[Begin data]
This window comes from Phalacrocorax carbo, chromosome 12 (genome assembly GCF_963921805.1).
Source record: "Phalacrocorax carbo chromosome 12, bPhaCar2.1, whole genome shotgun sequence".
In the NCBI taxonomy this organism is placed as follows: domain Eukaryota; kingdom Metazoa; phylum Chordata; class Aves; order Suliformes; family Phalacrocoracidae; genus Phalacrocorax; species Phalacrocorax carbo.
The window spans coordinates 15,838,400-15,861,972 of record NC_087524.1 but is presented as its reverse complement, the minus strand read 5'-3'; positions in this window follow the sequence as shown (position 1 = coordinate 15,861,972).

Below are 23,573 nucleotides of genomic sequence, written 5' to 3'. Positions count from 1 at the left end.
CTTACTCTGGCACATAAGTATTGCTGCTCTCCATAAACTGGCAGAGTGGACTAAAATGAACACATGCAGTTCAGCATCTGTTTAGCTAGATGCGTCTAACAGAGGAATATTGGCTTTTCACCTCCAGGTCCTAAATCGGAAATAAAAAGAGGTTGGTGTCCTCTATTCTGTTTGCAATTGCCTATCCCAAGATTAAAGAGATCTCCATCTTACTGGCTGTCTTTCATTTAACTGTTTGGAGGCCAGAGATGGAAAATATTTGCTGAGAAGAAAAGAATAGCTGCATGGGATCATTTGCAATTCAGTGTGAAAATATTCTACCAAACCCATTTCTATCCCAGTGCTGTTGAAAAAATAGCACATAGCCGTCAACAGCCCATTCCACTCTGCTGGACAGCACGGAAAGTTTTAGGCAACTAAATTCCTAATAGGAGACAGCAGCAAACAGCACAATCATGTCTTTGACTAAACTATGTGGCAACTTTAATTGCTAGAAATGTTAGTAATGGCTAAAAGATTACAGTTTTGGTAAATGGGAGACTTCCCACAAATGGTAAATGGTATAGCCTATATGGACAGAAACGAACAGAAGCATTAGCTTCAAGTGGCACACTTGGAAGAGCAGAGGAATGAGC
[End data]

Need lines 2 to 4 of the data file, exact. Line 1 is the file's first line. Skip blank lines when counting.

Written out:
Source record: "Phalacrocorax carbo chromosome 12, bPhaCar2.1, whole genome shotgun sequence".
In the NCBI taxonomy this organism is placed as follows: domain Eukaryota; kingdom Metazoa; phylum Chordata; class Aves; order Suliformes; family Phalacrocoracidae; genus Phalacrocorax; species Phalacrocorax carbo.
The window spans coordinates 15,838,400-15,861,972 of record NC_087524.1 but is presented as its reverse complement, the minus strand read 5'-3'; positions in this window follow the sequence as shown (position 1 = coordinate 15,861,972).